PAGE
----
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Little Data to Support Wearable Device Health Benefits

Smart watch

(Oliur Rahman, Pexels)

17 January 2018. A review of published research since 2000 shows little evidence to support claims of beneficial health outcomes from the use of wearable devices like smart watches or wristbands, at least not yet. A team from Cedars-Sinai Medical Center in Los Angeles discusses its findings in the 15 January issue of the journal npj Digital Medicine.

Researchers led by Brennan Spiegel, director of the Center for Outcomes Research and Education at Cedars-Sinai, are seeking hard evidence to back the enthusiasm and claims of individuals and companies making wearable devices to monitor a person’s health. These devices usually have biosensors built into wristbands, skin patches, belts, shoes, or other articles of clothing connected to smartphones, or integrated into the device’s app software. The devices often allow individuals to share the data they collect with other people, including health care professionals, as well as on social networks.

And the devices are popular. According to market research company International Data Corporation some 26.3 million devices were shipped during the second quarter of 2017 alone, with shipments growing by more than 10 percent over the first half of the year.

The prospect of remote patient monitoring opens up many more opportunities for data collection, particularly with non-invasive, passive processes that track a variety of health-related indicators in real time. While the devices promise to improve the timeliness of care and health outcomes, as well as increase adherence to treatments, the research team found little hard data to support these hopes, other than anecdotal evidence.

Spiegel and colleagues reviewed published research on wearable devices that measure the health outcomes of individuals using these devices. The researchers looked for randomized clinical trials evaluating these systems in more than 4300 studies published from January 2000 to March 2016. The search yielded only 27 randomized clinical trials in peer-reviewed journals. Applying a quality standard for research methods called the Jadad scale shows 16 of these studies are considered high-quality research.

Many of the trials investigated devices to measure cardiac and respiratory functions, as well as overall physical activity, often compared against standards of care alone or supplemented with education. The vast majority of the studies, 22 of 27, included a feedback loop with a doctor or nurse who received data from a device and at least discussed the results with the individual. In the other 5 trials, the person checked in with a web portal or mobile app to monitor or receive an analysis of the results.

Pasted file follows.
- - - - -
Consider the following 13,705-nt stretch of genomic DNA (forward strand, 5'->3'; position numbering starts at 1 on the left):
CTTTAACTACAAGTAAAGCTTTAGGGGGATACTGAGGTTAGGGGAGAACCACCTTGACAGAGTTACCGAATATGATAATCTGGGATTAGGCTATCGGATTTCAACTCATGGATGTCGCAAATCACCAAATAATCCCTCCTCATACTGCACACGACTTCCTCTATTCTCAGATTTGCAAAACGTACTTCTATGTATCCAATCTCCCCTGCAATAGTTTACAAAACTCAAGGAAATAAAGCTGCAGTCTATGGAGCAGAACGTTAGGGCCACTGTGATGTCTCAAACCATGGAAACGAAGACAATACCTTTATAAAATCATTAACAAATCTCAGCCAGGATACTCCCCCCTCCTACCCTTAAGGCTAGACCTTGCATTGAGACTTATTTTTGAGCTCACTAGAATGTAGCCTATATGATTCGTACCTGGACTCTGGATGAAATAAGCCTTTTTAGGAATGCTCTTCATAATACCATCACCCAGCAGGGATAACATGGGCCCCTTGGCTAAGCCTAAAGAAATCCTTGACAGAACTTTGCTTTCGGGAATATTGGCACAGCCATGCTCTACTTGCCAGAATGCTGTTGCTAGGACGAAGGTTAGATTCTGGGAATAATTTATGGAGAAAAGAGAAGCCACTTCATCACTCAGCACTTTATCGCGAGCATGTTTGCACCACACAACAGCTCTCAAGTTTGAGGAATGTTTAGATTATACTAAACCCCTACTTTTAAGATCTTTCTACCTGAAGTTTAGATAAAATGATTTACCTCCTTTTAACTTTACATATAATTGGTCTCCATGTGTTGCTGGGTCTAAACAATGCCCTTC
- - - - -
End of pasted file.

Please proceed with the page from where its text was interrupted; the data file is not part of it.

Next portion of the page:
The team normalized the data from the 27 studies to aggregate the results, and measured differences in outcomes between trial participants using the devices and people in comparison groups for 6 health indicators — body mass index, weight, waist circumference, body fat percentage, and two common measures of blood pressure: systolic and diastolic. The researchers found no statistically reliable differences overall on any of the 6 measures between wearable device users and non-users.

“As of now, we don’t have enough evidence that they consistently change clinical outcomes in a meaningful way,” says Spiegel, referring to wearable health devices in a Cedars-Sinai statement. “But that doesn’t mean they can’t.” In fact, a closer look at the data reveals the trials most likely to show statistically reliable results were those grounded in behavioral health models or including personalized coaching for participants.

As lead author and research associate Benjamin Noah notes, “Many of the studies we reviewed were still in the pilot phase,” which suggests more randomized clinical trials may be in the works. In addition, the authors recommend that future assessments identify and remedy potential barriers to remote patient monitoring on clinical outcomes, particularly by focusing on measures that matter to participants, such as symptom severity, hospital readmissions, and quality of life.

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